More Brontomerus artwork, from Highlights magazine

November 14, 2011

I’m delighted to have the opportunity to exhibit some more Brontomerus artwork.  Once more, as with National Geographic and indeed the original life restoration in the paper, Matt and I had the opportunity to work with the artist, feeding back on an initial draft, to help get the final version as accurate as possible.

Andy Boyles is the Science Editor for Highlights for Children magazine.  They’re planning a feature on Brontomerus, and commissioned a cartoon-style life restoration from artist Robert Squier.  Here’s his first finished draft:

When Robert sent this to the magazine, he included some helpful notes:

Attached is my sketch of Brontomerus. You’ll see some spines on my sketch; I understand that some similar sauropods had them. And it looks like paleontologists haven’t found any bones that would rule out these details.

But I’ll be happy to lose them if you’d like.

Also, I based my Brontomerus skull on the skeleton (fig. 1) in the PDF you provided. I aimed to make the head like that of the Camarasaurus, since the text says the two dinos were similar.

The head in the illustration (fig. 12 ) looks like it’s based on a different dino – Apatosaurus. I’m sure your experts will set me straight.

Also added a Utahraptor.

I look forward to your feedback!

That’s the point where Andy emailed Matt and me asking if we had any feedback.  It happened that I got to that message before Matt did, and this is what I sent back:

Hi, Andy, great to hear from you. It’s always a pleasure when our work is explained to the public, especially for kids. And I am especially delighted by the artwork. I don’t know if this statement really means anything, but it feels to me that it’s somehow captured the *spirit* of Brontomerus.

I do have some criticisms, though! I am attaching an annotated copy of the artwork, which should help to clarify these comments. All my modifications are in red, so they should be easy to pick out.

And here is the modified version that I attached:

My message explained further:

1. Maybe most important — our speculation about Brontomerus‘s kick behaviour was to do with it kicking forward like a soccer player, not backwards like an ostrich. So to be in danger zone, the Utahraptor should be in front of Brontomerus‘s poised leg, not behind. The raptor should also be a bit bigger in comparison.

2. You’ve really captured the bulk of muscle on the front of the thigh well, but the back should probably be bulging slightly.

3. There is a distinct bulge on the side of the torso where the profile of the shoulder blade is visible. This is good, but it should be further up and further back.

4. The head is a little too big. In the annotated version, I’ve scaled it to 90% of its previous size, which looks roughly right to me.

5. The classic mistake that everyone makes when illustrating sauropods is to give them a full complement of hand-claws. (It’s the first thing that smart-alec palaeontologists look for when they see a piece of sauropod art!) In reality, only the thumb would have had a (small) visible claw, and the other digits would have been fully enclosed in a sort of fleshy mitten. There’s a decent illustration showing the right forefoot of a sauropod, from the left (part 4a) and from in front (part 4b). It’s well worth reading the very good article [from Tetrapod Zoology] that this was used in:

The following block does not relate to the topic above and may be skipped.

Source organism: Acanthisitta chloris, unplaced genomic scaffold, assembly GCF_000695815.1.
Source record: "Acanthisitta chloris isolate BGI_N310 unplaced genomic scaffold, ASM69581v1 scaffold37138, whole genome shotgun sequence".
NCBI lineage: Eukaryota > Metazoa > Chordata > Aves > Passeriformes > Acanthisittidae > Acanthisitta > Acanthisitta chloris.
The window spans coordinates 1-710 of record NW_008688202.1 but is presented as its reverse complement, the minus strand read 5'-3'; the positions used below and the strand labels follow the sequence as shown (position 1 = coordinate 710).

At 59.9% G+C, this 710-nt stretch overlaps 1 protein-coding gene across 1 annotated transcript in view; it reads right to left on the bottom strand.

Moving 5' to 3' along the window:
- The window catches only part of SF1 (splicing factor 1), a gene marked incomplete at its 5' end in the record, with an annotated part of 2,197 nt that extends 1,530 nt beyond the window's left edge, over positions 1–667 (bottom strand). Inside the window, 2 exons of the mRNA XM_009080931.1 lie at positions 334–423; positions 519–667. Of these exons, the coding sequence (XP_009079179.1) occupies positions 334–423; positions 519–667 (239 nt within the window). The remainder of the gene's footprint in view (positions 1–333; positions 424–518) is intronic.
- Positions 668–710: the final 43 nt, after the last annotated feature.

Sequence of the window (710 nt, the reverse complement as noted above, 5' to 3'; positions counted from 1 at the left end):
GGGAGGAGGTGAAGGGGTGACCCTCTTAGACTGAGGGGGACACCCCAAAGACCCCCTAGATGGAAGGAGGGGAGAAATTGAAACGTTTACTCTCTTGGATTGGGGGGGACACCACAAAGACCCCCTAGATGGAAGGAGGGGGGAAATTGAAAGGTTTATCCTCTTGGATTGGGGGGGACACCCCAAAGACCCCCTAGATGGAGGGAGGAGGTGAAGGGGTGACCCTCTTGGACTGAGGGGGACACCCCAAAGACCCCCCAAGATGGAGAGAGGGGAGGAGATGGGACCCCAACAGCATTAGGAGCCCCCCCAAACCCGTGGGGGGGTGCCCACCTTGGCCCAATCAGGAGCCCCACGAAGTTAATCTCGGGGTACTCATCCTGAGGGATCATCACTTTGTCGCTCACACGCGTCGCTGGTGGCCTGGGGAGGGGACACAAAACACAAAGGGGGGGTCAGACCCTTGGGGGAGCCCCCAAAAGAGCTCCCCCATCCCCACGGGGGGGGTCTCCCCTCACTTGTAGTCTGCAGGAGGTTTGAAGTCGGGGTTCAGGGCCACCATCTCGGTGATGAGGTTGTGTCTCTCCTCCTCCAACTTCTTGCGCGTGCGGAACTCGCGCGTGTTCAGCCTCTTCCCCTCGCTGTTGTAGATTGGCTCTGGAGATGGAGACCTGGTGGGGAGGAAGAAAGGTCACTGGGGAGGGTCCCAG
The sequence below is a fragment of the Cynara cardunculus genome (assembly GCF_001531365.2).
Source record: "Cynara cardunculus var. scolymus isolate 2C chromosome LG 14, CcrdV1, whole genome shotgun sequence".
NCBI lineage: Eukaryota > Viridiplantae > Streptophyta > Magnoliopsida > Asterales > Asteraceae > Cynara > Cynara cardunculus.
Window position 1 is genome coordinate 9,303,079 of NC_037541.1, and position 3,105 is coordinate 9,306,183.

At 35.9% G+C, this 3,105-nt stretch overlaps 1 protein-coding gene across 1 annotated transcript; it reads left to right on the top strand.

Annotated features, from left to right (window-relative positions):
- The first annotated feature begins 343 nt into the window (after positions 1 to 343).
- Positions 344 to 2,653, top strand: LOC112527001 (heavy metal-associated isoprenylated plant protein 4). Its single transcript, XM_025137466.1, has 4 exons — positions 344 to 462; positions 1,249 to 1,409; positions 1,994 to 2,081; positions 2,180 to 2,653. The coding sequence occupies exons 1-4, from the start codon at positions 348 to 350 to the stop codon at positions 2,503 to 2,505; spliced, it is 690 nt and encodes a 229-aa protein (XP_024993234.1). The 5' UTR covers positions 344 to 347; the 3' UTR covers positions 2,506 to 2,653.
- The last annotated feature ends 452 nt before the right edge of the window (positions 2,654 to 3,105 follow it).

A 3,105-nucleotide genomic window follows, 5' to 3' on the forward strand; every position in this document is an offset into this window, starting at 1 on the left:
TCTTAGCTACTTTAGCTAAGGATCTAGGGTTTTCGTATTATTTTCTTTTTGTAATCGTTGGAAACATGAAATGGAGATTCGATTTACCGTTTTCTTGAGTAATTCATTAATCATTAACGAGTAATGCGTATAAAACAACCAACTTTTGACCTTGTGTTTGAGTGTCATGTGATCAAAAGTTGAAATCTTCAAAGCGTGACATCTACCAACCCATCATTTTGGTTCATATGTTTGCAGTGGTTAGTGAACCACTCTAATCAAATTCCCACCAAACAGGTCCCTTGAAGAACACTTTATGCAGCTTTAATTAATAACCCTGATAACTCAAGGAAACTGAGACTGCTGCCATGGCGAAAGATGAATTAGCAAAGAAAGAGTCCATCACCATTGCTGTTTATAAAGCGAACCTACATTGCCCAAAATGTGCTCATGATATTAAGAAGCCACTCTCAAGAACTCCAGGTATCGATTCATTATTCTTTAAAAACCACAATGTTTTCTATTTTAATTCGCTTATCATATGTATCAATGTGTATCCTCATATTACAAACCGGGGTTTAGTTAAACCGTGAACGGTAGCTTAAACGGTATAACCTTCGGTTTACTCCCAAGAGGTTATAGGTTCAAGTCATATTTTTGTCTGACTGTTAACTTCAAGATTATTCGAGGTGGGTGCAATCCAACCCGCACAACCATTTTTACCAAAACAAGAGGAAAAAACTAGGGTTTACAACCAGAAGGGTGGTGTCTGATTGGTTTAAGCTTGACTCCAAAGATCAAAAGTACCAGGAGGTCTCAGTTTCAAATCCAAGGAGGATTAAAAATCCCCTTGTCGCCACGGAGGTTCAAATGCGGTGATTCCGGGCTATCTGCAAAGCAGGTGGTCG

I also replied to the artist’s comments:

The spines are perfectly possible and rather handsome. I particularly like that the adult has them and the baby does not: these would likely have been sexual display structures, so it’s appropriate that they would develop only with increasing maturity.

The head is excellent. You are quite right to base it on Camarasaurus rather than the very different skull of Apatosaurus. If I were to quibble, there is no reason to think that the regions between the bones would be very hollow, especially the one behind the eye.

Less than three weeks later, back came the modified version of the art — and I was delighted to see that every single issued I’d raised had been dealt with.  Here is the final version of the pencil sketch:

You’ll notice that the raptor has moved into the danger-zone, the rear of the thigh is more muscular, the scapular bulge has moved up and back, the head is slightly smaller and doesn’t have a visible indentation for the temporal fenestra, and the forfeet have lost all but their thumb claws.

Finally, here is the coloured version as it will appear in the Magazine in April 2012: I like the bold splashes of orange.

I’m really pleased to have permission from Highlights to exhibit both the pencil sketch and the final piece here, at high resolution.  Please note that both versions are copyright Highlights.  Many thanks to both Robert and Andy for being so responsive, helpful, and generous.

Looking again at this, I am impressed by two things.  The first is just how far palaeoart has leapt ahead in recent decades, when even an illustration for a kids’ magazine is as anatomically careful as this — note details like the pronounced ventral bulge for the distal part of the pubis, and the distinctively camarasaurian head.  We’ve come a long way from the old balloon-model sauropods.  The second is related: it’s just great that the magazine took the trouble to contact scientists over this piece, and that artist was so obliging in responding to the issues we highlighted.  It’s worth opening all four versions of the artwork in browser tabs, and switching between them to see how the piece changed from start to finish.